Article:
California as an Island

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For a change of pace let’s talk about some real honest-to-goodness fonts, eh? One release that’s worth your attention and one I noticed that made me squeal with excitement was Acme Gothic, a new family my Mark Simonson that’s based on the lettering style that was pretty much everywhere in the U.S. in the early 20th century:

I can tell this is a lovely type family because of my big, dumb excitement about it. And generally speaking a lot of gothics look a little too mean and are trying too hard to be cool to be useful. Acme though doesn’t share the same quirks and since the family contains compressed, condensed, normal, wide and extrawide styles, it’s possible to cover a huge swath of design possibilities with ease.

Also, one nifty feature I’ve never heard about before is what Mark describes as ‘raised small caps’ in the specimen page. You can see the difference between them and the regular kind in Mark’s example here:

How unmeasurably lovely is this? I can imagine blowing a whole afternoon away just experimenting with this feature alone.


Next up is a typeface from David Jonathan Ross’s prestigious and wondrous Font of the Month Club where if you sign up for just a few bucks he’ll send you a font once a month. Each email happens to be entirely frustrating and envy-inducing though as it looks like Ross exhales typefaces effortlessly. And August’s release is no different:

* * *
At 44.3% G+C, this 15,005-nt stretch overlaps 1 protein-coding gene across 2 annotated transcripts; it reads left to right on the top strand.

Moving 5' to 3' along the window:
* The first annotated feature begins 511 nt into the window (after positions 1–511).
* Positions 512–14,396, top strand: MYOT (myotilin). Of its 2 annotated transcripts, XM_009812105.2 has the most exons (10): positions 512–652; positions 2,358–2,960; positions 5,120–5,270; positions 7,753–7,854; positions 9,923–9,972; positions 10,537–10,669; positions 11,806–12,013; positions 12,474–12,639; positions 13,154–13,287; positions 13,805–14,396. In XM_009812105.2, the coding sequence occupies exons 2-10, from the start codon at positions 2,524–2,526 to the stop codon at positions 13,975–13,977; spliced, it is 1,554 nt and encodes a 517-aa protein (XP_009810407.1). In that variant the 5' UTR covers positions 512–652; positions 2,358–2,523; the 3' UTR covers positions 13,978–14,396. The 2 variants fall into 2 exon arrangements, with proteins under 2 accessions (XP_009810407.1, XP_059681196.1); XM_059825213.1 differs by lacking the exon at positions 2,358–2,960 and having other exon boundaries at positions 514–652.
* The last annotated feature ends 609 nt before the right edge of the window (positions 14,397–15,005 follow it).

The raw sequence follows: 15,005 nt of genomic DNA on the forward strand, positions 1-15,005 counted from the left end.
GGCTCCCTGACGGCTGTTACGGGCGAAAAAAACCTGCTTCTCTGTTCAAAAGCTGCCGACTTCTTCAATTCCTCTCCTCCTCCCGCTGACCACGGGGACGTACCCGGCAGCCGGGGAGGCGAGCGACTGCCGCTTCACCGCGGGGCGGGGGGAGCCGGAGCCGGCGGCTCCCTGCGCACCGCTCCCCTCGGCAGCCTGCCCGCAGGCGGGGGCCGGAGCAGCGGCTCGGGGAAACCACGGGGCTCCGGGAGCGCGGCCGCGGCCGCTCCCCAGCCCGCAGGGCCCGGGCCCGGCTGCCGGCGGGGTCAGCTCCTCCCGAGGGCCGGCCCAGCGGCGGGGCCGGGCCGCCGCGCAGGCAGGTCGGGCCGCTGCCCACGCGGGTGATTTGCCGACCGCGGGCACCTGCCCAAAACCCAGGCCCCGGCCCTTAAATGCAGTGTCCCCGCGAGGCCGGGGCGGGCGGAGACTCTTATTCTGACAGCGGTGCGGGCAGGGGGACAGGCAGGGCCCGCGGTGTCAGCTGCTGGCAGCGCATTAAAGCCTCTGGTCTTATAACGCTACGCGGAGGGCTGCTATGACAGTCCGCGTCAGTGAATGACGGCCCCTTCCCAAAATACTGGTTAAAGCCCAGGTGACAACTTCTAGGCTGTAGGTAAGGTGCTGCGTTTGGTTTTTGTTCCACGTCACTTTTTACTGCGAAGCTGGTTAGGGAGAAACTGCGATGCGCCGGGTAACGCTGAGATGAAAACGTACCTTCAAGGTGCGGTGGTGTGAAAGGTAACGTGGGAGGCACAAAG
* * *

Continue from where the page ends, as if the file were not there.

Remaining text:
Map Roman is a titling face designed by Ross that was influenced by a trip to the Map and Atlas Museum of La Jolla. Ross found some illustrated maps by Max Gill and felt inspired to design a new typeface based on the calligraphy he found there.

Here’s a note from the Map and Atlas Museum website that caught my attention and made me want to ditch everything and drive down to see this place for myself:

In the Museum’s permanent exhibition are maps ranging from a copy of the 1472 “T-O” Map by Isadore of Seville, generally considered to be the first printed map, to a delightful colored 1958 Tourist Map of Southern California with the charming name of “Roads to Romance."

The Museum’s main hall is divided into sections that show maps categorized by Exploration, Colonization, California as an Island and Sea Charts. There are also galleries set aside for maps of Europe, Celestial, Holy Land, Africa and Asia. Display cases in both the main hall and galleries contain many rare atlases by Blaeu, Ortelius, De Wit and others. Here too can be found work by Father Kino, Benjamin Franklin, a beautiful edition of the “Nuremberg Chronicles” and colorful Gold Rush Map by William Jackson.

There is only one thing I can say in response to all this: road trip, anyone?